Christmas Eve is anything but peaceful for Kojak and his men. A woman is convinced her boyfriend is going to commit some kind of crime-but she doesn't know what; and a jealous husband is looking to ...
Sammy Loo's Chinese bandits step up their incendiary action, by shanghaiing ailing Scalesi boss Don Cheech in an ambulance, along with his nurse and meds. The tong gangsters resent being left out of ...
A college girl hurries home after being raped by two men, one of whom kills the other at the scene and flees. Kojak suspects a rape by two men, and sets out to identify the woman as well as the other...
Sam McCloud is a rustic country sheriff from a rural part of the United States. He travels to the big city and joins the police force, using his country ways and laid-back approach to nab the bad guys.
After discovering the connection between a corrupt city commissioner and Colombian killers, Kojak is framed for the murder of a call girl and is prosecuted by former police detective Crocker, now an assistant D.A.
Lt. Theo Kojak is the main character in this popular television police drama. Kojak is a tough cop, but his trademark is a fondness for lollipops. Despite his difficult work, he tirelessly brings criminals to justice while staying upbeat and good-natured. Written by
Tad Dibbern <DIBBERN_D@a1.mscf.upenn.edu>
Sure, Dragnet was in a category all its own and Naked City did pave the way for Kojak, but the grit was too shiny and fake. I grew up in NYC and later, after I moved away, when I watched Kojak in syndication I would get so homesick. What got to me the worst wasn't seeing landmarks like The Angry Squire or Washington Square, but by shooting on city streets, the NYC detritus was blowing down the sidewalk. Yes, that made me lonesome for home. Kojak was a show by, for, and about New Yorkers. Kojak's attitude was a New York cop's attitude, he was tough and glib and underneath that layer was the soft chewy center.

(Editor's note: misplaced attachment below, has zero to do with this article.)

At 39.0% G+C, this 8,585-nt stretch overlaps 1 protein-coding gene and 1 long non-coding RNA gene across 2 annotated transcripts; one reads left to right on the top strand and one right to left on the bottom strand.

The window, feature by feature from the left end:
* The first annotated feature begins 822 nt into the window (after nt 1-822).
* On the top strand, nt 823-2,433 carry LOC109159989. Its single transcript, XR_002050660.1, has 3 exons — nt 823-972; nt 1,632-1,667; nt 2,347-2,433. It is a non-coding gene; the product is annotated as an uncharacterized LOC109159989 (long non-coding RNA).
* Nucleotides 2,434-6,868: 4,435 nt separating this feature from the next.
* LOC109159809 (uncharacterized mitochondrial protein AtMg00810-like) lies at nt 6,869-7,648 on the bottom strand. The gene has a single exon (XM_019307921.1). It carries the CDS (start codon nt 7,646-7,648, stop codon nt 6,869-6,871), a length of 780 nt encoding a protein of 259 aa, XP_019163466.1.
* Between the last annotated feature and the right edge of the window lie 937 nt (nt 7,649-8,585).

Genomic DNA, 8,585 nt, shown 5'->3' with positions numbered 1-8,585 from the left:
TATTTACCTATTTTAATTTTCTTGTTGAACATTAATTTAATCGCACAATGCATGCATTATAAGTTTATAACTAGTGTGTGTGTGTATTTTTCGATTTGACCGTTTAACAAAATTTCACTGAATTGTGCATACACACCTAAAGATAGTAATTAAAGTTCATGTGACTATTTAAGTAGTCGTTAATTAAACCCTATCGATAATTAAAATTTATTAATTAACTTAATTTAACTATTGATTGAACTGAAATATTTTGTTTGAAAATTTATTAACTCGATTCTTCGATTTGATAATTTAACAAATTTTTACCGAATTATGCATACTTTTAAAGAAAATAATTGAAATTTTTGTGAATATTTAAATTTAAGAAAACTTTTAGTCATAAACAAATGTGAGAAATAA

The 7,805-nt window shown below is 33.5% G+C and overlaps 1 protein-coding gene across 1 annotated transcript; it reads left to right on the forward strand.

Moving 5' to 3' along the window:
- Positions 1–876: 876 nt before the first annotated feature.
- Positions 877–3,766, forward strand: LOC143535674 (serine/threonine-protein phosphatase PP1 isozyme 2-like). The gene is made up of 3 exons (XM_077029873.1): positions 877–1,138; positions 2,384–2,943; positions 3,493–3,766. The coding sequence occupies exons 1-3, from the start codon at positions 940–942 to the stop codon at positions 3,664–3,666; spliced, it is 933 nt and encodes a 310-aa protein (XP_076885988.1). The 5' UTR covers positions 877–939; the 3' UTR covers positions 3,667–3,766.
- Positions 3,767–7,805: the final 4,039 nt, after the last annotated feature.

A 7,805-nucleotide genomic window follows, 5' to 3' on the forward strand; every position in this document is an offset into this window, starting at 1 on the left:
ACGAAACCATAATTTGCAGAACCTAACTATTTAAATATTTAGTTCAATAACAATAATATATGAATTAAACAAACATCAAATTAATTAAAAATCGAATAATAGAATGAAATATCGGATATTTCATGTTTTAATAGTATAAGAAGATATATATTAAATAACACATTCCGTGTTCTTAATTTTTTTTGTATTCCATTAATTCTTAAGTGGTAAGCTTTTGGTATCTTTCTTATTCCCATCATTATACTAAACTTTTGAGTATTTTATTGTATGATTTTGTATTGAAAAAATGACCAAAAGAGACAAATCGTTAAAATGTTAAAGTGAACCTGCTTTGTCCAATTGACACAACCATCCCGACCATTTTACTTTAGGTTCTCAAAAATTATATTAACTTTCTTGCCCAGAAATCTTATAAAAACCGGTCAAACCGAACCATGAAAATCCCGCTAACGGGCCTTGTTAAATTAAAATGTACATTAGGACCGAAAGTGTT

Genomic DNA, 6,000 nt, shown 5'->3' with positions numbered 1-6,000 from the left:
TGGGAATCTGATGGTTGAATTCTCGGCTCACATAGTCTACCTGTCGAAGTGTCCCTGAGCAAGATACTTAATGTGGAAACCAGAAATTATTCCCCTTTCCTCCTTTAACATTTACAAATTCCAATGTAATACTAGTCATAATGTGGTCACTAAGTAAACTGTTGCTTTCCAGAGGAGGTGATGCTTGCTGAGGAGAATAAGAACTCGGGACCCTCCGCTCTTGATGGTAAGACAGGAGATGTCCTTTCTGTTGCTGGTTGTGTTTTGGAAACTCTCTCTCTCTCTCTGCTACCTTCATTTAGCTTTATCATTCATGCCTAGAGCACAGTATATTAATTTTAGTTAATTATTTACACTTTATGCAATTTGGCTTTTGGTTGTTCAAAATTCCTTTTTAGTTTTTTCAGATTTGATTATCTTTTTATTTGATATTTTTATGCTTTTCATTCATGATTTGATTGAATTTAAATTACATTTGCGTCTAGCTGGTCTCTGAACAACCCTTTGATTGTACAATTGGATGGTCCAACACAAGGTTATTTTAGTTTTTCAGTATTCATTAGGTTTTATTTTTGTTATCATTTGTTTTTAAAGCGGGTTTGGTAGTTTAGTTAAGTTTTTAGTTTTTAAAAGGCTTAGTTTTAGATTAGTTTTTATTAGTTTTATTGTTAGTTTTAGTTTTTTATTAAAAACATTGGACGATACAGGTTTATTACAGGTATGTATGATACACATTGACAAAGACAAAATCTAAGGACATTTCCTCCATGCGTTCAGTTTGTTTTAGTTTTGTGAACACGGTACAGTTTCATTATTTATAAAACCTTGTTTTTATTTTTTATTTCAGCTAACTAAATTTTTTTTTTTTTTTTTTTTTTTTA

Law & Order owes a huge debt to Kojak. I knew I would have to watch L&O because of what I can only describe as Kojakisms, and it is a disservice to Kojak (& to Telly) that he is only remembered for "Who Loves Ya, Baby?". Kojakisms were as rich and varied as literature.
Here are some of my favorites:
"That's the way the baklava crumbles, baby"
"Whatever you do, don't you so much as double park anywhere near Manhattan South, 'cause you'll get a Hear Ye and a Hear Ye and a greeting you'll never forget."
"Light a candle, baby; a Get Well card won't do."
"...kiss off Goldilocks, your porridge is getting cold."
"You could package that with a wrap-around deodorant and still come out with a stink."
"...the Internal Affairs shoo-flies, they're gonna be all over us like a groom on a honeymoon. And lemme tell ya something, we all better be virgins or have a pretty good story."
"Gather ye rosebuds while ye may; there's a chill in the air.'
"The wine, it smells beautiful baby, but the company, strictly down the tubes."
"Ya know what a vendetta is? It's when a whole bunch of people kill a whole bunch of people for years and years and years and like that!"
" Yer no good! And that's the end of the story!"
Absolutely one of the best shows ever.
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